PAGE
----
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From Nike’s recent acquisition of virtual brand RTFKT and LVMH’s back-to-back deals to acquire stakes in Phoebe Philo’s soon-to-launch eponymous label and the late Virgil Abloh’s brand Off-White (and that same month, Etro announced that it entered into a binding agreement in which LVMH-affiliated L Catterton Europe will acquire a majority stake) to the formal close of a nearly $9 billion eyewear-centric deal between EssilorLuxottica and GrandVision, and the subsequent resolution of the parties’ deal-related legal battle, 2021 was filled with headline-making mergers and acquisitions, funding rounds (including in the resale space), and legal actions in connection with a number of those acquisitions, at least some of which were complicated – or at least, more nuanced – thanks to the enduring impact of the COVID-19 pandemic.

Here is a look at some of the most noteworthy deals that took place in 2021 and a couple of related legal battles that came with them …

Nike, Inc. Acquires RTFKT

In yet another major step into the metaverse, NIKE, Inc. announced on December 13 that it will acquire RTFKT, “a leading brand that leverages cutting edge innovation to deliver next generation collectibles that merge culture and gaming.” Nike President and CEO John Donahoe said in a statement that the acquisition of the almost two-year old RTFKT (pronounced “artifact”) is “another step that accelerates Nike’s digital transformation and allows us to serve athletes and creators at the intersection of sport, creativity, gaming and culture,” and one that will help to “extend Nike’s digital footprint and capabilities.”

Etsy Buys Second-Hand Shopping App Depop for $1.62 Billion 

In a quest to target Gen-Z consumers (i.e., those born between the late 1990s and the early 2010s), who are driving both social shopping and largescale pushes in sustainability, Etsy announced in June that it would acquire burgeoning British shopping app Depop for $1.62 billion. Since its founding in 2011, London-based Depop has made its name in the pre-owned fashion space, garnering some 30 million registered users across 150 countries who can buy and sell apparel and accessories by way of its consumer-to-consumer e-commerce marketplace.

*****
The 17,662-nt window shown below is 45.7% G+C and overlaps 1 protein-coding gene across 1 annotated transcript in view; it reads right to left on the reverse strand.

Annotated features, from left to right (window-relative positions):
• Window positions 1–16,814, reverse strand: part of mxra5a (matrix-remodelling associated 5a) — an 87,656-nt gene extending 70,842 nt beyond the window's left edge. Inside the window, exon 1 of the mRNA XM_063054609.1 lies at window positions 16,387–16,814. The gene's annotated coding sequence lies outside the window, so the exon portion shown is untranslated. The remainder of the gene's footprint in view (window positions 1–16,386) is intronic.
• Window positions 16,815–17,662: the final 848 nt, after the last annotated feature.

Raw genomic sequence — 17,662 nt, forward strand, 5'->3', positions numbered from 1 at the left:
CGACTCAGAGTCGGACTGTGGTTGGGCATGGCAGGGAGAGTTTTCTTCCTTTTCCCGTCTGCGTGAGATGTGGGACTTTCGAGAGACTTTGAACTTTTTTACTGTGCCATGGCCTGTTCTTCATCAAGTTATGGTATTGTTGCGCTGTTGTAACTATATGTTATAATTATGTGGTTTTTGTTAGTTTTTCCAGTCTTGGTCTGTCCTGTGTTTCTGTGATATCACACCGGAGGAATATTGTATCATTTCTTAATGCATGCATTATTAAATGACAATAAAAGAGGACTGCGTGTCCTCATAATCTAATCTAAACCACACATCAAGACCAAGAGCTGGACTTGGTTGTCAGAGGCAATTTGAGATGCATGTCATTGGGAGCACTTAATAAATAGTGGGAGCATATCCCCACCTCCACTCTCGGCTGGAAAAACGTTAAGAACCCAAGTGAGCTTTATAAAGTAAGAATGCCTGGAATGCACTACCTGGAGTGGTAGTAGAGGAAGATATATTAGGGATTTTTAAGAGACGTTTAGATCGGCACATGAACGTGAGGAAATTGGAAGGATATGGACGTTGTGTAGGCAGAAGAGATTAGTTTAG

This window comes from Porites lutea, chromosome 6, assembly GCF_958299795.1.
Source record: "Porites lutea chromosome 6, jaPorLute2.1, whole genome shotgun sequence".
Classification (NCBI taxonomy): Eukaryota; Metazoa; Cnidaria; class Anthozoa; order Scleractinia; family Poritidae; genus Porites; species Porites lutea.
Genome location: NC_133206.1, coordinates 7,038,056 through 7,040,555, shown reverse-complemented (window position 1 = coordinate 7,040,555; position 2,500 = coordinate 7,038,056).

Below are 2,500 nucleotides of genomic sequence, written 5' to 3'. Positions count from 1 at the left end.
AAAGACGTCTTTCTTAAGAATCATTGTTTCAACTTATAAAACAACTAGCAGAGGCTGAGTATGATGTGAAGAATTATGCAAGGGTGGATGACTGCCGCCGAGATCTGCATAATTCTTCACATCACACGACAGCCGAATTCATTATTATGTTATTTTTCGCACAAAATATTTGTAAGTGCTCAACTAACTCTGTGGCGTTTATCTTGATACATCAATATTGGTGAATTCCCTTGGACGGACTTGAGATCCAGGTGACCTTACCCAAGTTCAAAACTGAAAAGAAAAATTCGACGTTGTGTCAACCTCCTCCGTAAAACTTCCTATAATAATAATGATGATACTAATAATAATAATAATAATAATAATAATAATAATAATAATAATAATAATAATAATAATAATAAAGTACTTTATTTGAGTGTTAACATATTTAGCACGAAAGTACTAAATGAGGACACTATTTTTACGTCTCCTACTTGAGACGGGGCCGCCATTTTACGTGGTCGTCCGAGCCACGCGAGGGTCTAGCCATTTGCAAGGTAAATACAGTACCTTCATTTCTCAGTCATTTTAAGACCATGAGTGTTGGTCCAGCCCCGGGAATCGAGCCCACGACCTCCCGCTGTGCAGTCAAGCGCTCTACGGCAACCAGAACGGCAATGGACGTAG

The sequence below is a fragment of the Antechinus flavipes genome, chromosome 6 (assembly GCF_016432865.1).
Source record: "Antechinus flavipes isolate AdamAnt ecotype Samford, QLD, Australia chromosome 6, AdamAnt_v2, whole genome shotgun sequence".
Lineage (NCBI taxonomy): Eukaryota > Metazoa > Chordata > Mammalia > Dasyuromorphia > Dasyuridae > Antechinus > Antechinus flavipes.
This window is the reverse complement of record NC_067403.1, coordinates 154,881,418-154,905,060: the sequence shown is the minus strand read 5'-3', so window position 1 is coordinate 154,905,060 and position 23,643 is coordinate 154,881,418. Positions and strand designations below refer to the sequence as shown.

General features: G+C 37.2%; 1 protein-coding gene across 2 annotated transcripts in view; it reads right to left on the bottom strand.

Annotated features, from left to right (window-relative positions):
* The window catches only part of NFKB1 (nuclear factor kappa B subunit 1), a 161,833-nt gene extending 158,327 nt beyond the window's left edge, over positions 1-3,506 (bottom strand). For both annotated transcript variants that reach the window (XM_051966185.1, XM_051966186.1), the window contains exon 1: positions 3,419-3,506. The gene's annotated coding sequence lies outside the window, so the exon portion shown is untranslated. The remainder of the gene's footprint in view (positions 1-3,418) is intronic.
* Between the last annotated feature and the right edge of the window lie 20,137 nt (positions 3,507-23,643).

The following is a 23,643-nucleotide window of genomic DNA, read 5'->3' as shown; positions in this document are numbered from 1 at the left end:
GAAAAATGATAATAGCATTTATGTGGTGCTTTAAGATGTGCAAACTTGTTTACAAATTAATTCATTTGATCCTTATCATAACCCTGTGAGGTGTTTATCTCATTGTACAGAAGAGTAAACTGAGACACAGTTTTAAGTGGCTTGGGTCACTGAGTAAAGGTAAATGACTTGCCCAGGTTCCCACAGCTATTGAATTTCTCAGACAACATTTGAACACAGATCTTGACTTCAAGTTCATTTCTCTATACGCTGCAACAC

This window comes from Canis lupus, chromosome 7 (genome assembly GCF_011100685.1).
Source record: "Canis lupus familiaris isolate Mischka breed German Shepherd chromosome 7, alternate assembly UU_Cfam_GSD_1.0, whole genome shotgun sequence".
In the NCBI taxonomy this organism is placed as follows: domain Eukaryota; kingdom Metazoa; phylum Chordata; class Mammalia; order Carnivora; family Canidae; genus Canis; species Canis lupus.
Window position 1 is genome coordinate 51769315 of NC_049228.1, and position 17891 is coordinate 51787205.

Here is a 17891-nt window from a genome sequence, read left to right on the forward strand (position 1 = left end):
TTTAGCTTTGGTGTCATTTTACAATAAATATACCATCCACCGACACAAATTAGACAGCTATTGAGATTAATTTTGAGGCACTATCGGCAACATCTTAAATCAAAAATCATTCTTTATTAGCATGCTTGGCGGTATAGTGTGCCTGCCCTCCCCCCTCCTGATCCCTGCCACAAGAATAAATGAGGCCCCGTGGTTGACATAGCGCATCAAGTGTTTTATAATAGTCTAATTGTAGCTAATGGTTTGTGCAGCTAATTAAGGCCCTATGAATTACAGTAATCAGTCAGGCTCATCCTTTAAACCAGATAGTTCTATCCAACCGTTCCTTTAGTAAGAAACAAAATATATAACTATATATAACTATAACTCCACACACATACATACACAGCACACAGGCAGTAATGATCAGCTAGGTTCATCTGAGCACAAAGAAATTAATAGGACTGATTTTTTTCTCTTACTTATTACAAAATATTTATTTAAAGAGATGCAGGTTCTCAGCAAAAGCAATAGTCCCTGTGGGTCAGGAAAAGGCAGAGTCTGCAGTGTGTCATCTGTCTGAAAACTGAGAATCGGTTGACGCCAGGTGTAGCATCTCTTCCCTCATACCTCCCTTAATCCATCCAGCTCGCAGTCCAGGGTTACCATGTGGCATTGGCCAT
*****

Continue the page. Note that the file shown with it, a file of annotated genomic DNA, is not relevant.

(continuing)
The acquisition of Depop  which makes use of a social shopping element that positions it as a “mix of eBay and Instagram”  gives Etsy access to a sweeping pool of younger consumers, with the Brooklyn, New York-headquartered e-commerce marketplace asserting in a statement at the time that more than 90 percent of its users are under age 26.

Cash Continues to Flow into Resale 

2021 was filled with further examples of investors eyeing the secondary market. Just this month, Rebag revealed a $33 million Series E round. This fall, Vestiaire raised $209 million, bringing its valuation to $1.7 billion dollars; Tradesy raised $67 million in a Series D, and men’s fashion and streetwear-centric marketplace Grailed announced a $60 million Series B funding round led by fellow resale player GOAT Group and with participation from Groupe Artémis, along with existing investors Thrive Capital and Index Ventures. Also raising cash this year: StockX, Vinted, Reflaunt, and GOAT, among others. You can find a running list of secondary market deals here

LVMH Takes Stakes in Off-White, Phoebe Philo’s New Label 

LVMH made headlines this summer when it announced back-to-back deals with the late Virgil Abloh’s brand Off-White and former Celine creative director Phoebe Philo’s brand new project. In connection with Philo’s July announcement that she is launching her own label, LVMH revealed that it had taken a minority stake. The size of LVMH’s minority position and the terms of the deal have not been disclosed. Days later, LVMH announced  that it would buy a majority stake in Off-White, and also enter into a new “arrangement” with Abloh to “jointly pursue new projects across luxury categories.”